A wrap of the biggest stories and best writing about the outdoors from New Zealand and around the world.
US man Minko Nikolov has recounted his survival story of a near-fatal lightning strike to Backpacker magazine.
The 32-year-old was exploring Rocky Mountain National Park in Colorado in August 2019 when a summer storm rolled in. With plans that afternoon, Nikolov decided to push on through the weather – a decision that nearly cost his life.
“When I regained consciousness, I lifted my head and could feel the blood oozing down my face,” Nikolov said.
“Then I felt the pain flood in. It was a burning sensation, more intense than anything I’d felt before. I thought that my leg had been severed, and that my arm had been broken or shot.”
He later found out that lightning had struck the aluminium frame of his backpack, entered his shoulder and exited his left big toe, just missing his heart but burning 30 per cent of his body.
After being airlifted to the emergency room, Nikolov spent 25 days in hospital and endured five surgeries, but acknowledges he was lucky to survive.
Polynesian rat considered a taonga
Aotearoa’s first introduced mammal, the kiore, arrived with Polynesian settlers around 1280.
As the only mammal predator it spread quickly, but things changed when European settlers arrived. Out-competed and predated by larger predators introduced by Europeans, the kiore population dwindled, and it’s now absent from most of mainland New Zealand.
“Because of its arrival history, the kiore is considered both a threat to our native taonga and also a taonga itself – an unusual position for any New Zealand rodent to find itself in,” writes Kate Guthrie for Predator Free NZ.
A recent study published in the New Zealand Journal of Zoology investigated kiore on Slipper Island, where they flourish as the only resident rat species.
The study examined the rat’s distribution across a range of habitats.
“Māori oral tradition indicates that kiore were managed and harvested in forested areas, but were also associated with human settlements in New Zealand, consistent with their commensal status throughout much of their international range,” researchers wrote.
“Complete eradication of kiore is not universally desired by New Zealanders, as kiore are highly valued by some Māori as ‘taonga tuku iho’ passed down through generations to the present day.”
Machu Picchu opens for one lucky tourist
After being stranded in Peru for seven months, Japanese boxing instructor Jesse Katayama has realised a lifelong dream to visit Machu Picchu, Stuff reports.
Katayama, 26, was set to visit the iconic ruins in mid-March, but it was closed by the government the day before his scheduled visit.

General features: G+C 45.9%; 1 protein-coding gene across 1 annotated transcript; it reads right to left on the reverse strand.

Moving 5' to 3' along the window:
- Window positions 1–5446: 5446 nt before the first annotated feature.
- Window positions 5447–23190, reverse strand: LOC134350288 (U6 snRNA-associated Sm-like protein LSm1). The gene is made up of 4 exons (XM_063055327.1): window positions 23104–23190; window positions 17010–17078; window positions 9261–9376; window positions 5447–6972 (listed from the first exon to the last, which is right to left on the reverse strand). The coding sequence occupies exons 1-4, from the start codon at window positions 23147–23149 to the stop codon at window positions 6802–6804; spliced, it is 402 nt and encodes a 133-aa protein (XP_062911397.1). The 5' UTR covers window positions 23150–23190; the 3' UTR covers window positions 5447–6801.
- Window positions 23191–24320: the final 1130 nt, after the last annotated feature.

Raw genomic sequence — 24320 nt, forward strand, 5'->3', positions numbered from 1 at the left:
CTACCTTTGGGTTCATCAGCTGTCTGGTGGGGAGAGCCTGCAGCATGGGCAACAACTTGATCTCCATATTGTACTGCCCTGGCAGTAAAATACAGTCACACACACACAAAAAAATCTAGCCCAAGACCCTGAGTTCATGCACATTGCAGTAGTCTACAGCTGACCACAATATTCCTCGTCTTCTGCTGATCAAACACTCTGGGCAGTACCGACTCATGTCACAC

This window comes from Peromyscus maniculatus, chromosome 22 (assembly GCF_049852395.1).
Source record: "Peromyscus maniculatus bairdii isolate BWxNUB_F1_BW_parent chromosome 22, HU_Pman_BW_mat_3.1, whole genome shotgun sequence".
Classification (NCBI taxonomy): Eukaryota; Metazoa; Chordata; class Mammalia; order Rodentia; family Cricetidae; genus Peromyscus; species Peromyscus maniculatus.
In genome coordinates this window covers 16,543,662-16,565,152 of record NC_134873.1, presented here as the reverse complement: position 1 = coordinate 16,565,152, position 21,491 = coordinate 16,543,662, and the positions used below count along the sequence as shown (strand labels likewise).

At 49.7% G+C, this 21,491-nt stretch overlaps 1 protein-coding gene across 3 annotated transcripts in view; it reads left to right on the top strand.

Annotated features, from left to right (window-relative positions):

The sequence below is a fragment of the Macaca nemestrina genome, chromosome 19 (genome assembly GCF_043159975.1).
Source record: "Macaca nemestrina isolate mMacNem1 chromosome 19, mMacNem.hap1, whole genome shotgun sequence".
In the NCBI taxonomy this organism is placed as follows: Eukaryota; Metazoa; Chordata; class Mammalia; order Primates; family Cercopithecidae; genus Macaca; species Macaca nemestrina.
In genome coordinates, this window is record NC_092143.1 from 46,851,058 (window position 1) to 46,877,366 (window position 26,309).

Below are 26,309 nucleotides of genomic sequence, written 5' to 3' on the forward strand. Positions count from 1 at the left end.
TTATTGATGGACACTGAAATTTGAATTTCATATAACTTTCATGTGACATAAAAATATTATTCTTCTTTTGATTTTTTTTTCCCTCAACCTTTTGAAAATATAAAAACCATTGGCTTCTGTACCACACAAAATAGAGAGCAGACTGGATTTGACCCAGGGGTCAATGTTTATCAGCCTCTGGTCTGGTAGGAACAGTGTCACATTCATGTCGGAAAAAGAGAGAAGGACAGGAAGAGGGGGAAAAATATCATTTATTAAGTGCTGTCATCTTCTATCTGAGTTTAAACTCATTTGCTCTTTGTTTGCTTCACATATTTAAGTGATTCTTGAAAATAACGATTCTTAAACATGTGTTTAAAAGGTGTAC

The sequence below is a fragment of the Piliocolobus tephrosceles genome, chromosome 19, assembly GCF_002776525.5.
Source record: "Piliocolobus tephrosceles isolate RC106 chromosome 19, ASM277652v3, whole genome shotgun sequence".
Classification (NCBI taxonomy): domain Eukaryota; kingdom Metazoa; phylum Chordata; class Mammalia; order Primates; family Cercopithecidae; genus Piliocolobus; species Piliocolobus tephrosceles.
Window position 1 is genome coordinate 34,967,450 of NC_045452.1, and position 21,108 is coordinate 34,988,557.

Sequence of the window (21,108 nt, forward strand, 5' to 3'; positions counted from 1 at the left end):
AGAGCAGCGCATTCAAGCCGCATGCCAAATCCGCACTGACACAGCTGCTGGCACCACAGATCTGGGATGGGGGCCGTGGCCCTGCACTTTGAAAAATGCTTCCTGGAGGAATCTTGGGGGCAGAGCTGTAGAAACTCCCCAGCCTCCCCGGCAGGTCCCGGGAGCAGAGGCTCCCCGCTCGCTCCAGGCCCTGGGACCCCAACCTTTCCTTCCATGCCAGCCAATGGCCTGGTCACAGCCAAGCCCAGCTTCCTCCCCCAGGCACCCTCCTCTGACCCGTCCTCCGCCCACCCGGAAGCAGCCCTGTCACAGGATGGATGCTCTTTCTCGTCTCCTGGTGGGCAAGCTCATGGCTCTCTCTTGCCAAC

Rather than return home, Katayama decided to wait it out at the nearby town of Aguas Calientes, and seven months later, he struck gold.
“The Peruvian government reopened Machu Picchu just for Katayama, giving him a one-of-a-kind opportunity to see the ruins with no one else around except for the director of the site and photographers accompanying him.”
Kea may learn to detect 1080
New research suggests kea may be able to learn to detect and avoid eating 1080, RNZ reports.
The poison has inadvertently caused the deaths of kea during routine predator control, fuelling controversy amongst 1080 opponents.
New research showed that an additive that made it ‘shiny’, or that appealed to the parrot’s ability to see ultraviolet colour, might be the tool needed to teach the curious alpine parrots to avoid the toxic pellets.
Researcher Amy Brunton-Martin applied knowledge that parrots – like other birds, can see ultraviolet colours, and adapted it to her research into kea.
She said it supports the theory that adding bird repellent to pre-feed baits might prevent them sampling the toxic bait.
“Because there’s a chance that kea might be able to detect a visual difference. It’s important to ensure that any pre-feed bait resembles toxic bait as closely as possible,” she said.
“The main point is that parrots are quite inquisitive and like new things, so if they’ve learned to avoid a pre-feed bait, and then the toxic bait looks slightly different later on, then they might interact with it a bit less.”
A grizzly seal of approval
The bears at the Grizzly and Wolf Discovery Center (GWDC) in West Yellowstone, Montana, have a very cool job.
Every spring, the mammoth mammals are tasked with testing the resilience of coolers, backpacking canisters and dumpsters.
“Once the containers are full of goodies, Gravatt (a GWDC coordinator) gets them in front of the bears, which poke, prod, claw, bite, smash, and sometimes use what he calls ‘the CPR method,’ wherein bears place their front paws atop a container and pump, almost as if they’re trying to revive the unfortunate object,” writes Emma Walker for Outside magazine.
“If the container remains intact to a certain standard – gaps, tears, and holes can’t be larger than an inch for trash containers; for food containers, it’s a mere quarter-inch – it gets the bears’ literal seal of approval.”